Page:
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The coronavirus crisis has revived long-overdue debates about the prevailing economic system in developed countries. A situation of extreme exceptionality, like a pandemic in the 21st century, should not hinder the general acceptance of the progress and wealth that capitalism brings. However, governments around the world (especially within the European Union), have taken advantage of the situation to try to obtain political points and to increase their power to the expense of the citizenry. Among other approaches, the idea of ​​a public bank that “reaches where private banks do not reach” is now back on the table. Thus, the most radical section of the current administration, led by Podemos and some members of the Spanish Socialist Worker’s Party (PSOE), is now approaching one of its most ambitious objectives.

The social consensus along with the lessons from history regarding the national savings banks, however, continue to support a privately-owned financial system. The consensus around rejecting of the idea of a public bank constitutes an ever-present barrier against the eagerness of statists. The way they see it, this barrier must be cracked to the extent that would allow these radicals to make their attempt to exert absolute control over the Spanish credit system effective. However, the Government has announced the mobilization of 125 billion euros in lines of guarantees to face the liquidity crisis as a result of the current economic situation. The main characteristic of these lines is the coverage of 80% of the credit granted to small and medium-sized enterprises (SMEs) and 70% to large companies.

The small print, which could end up being a stimulus to the co-responsibility of banks in granting credit, hides perhaps one of the greatest threats to our financial system and, therefore, to our economy as a whole. Germany, a paradigmatic example of efficiency in injecting liquidity into the productive fabric, launched guarantee lines with 100% credit coverage. The potential loss of the Spanish state, in the event that all the credits were unpaid, would amount to 100 billion euros, while the remaining 25-42 billion would be absorbed by private credit institutions. But why are the guarantees not provided to cover all credit, as Germany has done?

To answer this question, we must first think in retrospect and about the evolution of Spanish banks’ dubious loans since the outbreak of the Great Recession. With the financial crisis of 2008, Spanish banks saw their collection rate from dubious assets grow at a quarterly rate of 12.18%, reaching delinquencies of 21.24% of total outstanding loans.

During the last five years, the defaults in the Spanish financial system has thus far been at a downward significant trend. This has allowed for a positive, albeit minimal, return of 0.4%, in a environment of 0% interest rates created by the monetary policies of the European Central Bank (which also greatly hinder the banking business).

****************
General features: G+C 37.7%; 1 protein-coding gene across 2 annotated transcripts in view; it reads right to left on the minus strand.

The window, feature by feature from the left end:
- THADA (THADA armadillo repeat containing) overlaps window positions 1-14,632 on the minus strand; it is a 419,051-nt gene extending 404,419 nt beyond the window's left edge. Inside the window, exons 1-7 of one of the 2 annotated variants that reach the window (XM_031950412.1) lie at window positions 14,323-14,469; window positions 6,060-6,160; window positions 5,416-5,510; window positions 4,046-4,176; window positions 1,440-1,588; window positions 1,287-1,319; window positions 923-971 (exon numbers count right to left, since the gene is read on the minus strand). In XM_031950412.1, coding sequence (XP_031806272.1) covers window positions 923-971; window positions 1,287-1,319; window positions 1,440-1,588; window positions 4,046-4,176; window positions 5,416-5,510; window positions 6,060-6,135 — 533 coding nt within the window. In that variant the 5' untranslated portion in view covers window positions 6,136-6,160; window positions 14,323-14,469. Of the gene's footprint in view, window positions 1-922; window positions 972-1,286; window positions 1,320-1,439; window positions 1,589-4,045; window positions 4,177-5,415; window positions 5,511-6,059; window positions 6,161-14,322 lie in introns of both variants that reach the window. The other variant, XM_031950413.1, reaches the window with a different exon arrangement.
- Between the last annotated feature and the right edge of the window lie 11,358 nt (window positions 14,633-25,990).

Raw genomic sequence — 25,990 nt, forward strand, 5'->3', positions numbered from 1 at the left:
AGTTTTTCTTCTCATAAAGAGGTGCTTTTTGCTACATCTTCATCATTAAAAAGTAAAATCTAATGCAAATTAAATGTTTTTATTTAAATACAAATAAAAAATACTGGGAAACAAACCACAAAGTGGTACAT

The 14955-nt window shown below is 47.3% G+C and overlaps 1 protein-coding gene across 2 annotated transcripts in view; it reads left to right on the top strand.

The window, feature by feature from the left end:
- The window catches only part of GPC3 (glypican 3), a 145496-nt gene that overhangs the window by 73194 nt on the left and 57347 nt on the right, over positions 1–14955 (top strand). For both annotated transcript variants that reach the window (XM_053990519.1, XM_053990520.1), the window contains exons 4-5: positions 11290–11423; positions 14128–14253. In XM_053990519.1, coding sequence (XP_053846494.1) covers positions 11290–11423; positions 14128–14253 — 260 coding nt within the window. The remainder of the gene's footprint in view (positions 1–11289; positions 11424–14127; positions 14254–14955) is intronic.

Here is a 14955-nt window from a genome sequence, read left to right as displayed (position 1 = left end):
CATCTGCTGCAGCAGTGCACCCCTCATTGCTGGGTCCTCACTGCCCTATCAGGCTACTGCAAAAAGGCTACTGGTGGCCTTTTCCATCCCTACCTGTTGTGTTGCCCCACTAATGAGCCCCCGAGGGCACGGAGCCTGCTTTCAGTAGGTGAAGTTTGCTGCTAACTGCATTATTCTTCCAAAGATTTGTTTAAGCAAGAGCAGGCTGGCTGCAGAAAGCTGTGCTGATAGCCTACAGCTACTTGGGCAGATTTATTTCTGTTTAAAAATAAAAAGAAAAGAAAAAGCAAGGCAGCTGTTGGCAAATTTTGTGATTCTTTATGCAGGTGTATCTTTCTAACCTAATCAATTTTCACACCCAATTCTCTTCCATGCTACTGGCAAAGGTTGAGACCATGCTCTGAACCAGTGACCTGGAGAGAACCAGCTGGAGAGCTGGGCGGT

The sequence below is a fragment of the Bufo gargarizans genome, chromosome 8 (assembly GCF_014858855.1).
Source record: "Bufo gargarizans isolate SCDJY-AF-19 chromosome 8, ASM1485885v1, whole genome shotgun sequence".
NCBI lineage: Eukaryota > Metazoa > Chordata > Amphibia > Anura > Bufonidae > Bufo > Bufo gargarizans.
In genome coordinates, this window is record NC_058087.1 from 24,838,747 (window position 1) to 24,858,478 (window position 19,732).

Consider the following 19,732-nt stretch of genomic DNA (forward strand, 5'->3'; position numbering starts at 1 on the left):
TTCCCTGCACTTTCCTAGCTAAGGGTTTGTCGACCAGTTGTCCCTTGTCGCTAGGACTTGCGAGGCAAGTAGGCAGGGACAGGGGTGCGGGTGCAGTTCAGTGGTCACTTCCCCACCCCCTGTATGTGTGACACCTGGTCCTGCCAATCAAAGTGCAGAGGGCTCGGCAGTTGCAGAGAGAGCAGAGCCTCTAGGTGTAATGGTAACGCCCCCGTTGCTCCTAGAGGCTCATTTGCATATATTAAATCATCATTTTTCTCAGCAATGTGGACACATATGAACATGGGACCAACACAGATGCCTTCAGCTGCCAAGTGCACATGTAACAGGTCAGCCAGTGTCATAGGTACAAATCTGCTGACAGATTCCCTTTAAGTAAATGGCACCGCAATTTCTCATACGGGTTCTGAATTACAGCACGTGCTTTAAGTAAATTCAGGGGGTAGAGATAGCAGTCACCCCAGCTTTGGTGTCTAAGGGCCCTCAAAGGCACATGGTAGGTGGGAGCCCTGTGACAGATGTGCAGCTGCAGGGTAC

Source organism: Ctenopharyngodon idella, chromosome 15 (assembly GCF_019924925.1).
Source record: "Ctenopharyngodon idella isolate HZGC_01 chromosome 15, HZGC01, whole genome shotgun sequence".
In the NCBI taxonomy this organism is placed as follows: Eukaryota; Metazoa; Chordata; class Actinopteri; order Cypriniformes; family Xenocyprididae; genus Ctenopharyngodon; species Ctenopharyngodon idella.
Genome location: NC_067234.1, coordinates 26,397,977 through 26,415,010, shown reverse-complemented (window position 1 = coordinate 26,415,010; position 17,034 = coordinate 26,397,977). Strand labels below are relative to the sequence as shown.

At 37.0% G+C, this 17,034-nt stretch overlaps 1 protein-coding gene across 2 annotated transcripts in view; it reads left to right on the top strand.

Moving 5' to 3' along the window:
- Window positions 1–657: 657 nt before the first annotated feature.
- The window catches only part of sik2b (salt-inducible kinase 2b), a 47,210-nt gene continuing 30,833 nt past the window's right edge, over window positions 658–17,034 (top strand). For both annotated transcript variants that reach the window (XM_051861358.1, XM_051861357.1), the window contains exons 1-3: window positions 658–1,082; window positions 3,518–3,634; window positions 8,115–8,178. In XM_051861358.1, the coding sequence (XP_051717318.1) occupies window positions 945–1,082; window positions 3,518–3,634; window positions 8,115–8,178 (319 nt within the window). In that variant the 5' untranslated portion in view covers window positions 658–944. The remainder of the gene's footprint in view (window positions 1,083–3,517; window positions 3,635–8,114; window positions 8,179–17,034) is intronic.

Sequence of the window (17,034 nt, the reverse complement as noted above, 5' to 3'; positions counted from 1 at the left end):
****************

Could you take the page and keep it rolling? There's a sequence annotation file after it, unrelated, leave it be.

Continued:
Given the consensus in the projections of national economic contraction (BBVA Research calculates a reduction in GDP between 4.1% and 7.9%), and assuming that the tensions in our production and financial systems will last two more years in the absence of effective economic policies that encourage activity and employment, we propose two scenarios for the evolution of delinquencies.

The neutral scenario, which is based on the quarterly growth rate of delinquencies from the previous crisis (12.18%) being applied to the minimum portion not guaranteed by the state (25 billion euros) and to previous outstanding loans, would yield a delinquency of 25%. This figure is similar those in 2014, after the Great Recession.

On the other hand, the optimistic scenario, in which the liquidity lines are assumed to have a real positive impact on productive capabilities, along with the reduction of the growth rate of defaults to half of what occurred in the previous crisis, gives us a default rate of 13.81%.

Even taking the optimistic scenario as a reference, the volume of dubious loans would destroy the already negligible return on the assets of Spanish banks, which will face significant phases of stress.

The Spanish financial system would again find itself in great trouble until the expansionary phase of the economic cycle begins. This situation would give strength to the radical speech on the part of the administration, weaken the current barrier of consensus on a private banking system, and materialize the threat of the nationalization of these entities.

Thus, the socialist state will have managed to make the system collapse as a result of the interventionism in interest rates and in the losses absorbed by the banks, after prompting the government to grant credit for a minimum value of 125 billion euros without a full guarantee. And all of this while blaming private entities.

The Covid-19 crisis once again confronts us with a complicated dilemma: either internalize the costs of the recession, and assume bankruptcy on the part of our productive capabilities, or once again socialize the losses and prop up companies that, on many occasions, only managed to survive in the past few years due to the artificially low interest rates of the ECB.

In any case, the financial system and civil society must be prepared for the traps that the sympathizers of socialism will be setting along the way (who with those traps will curtail our freedoms and advance their pursuit of economic control).


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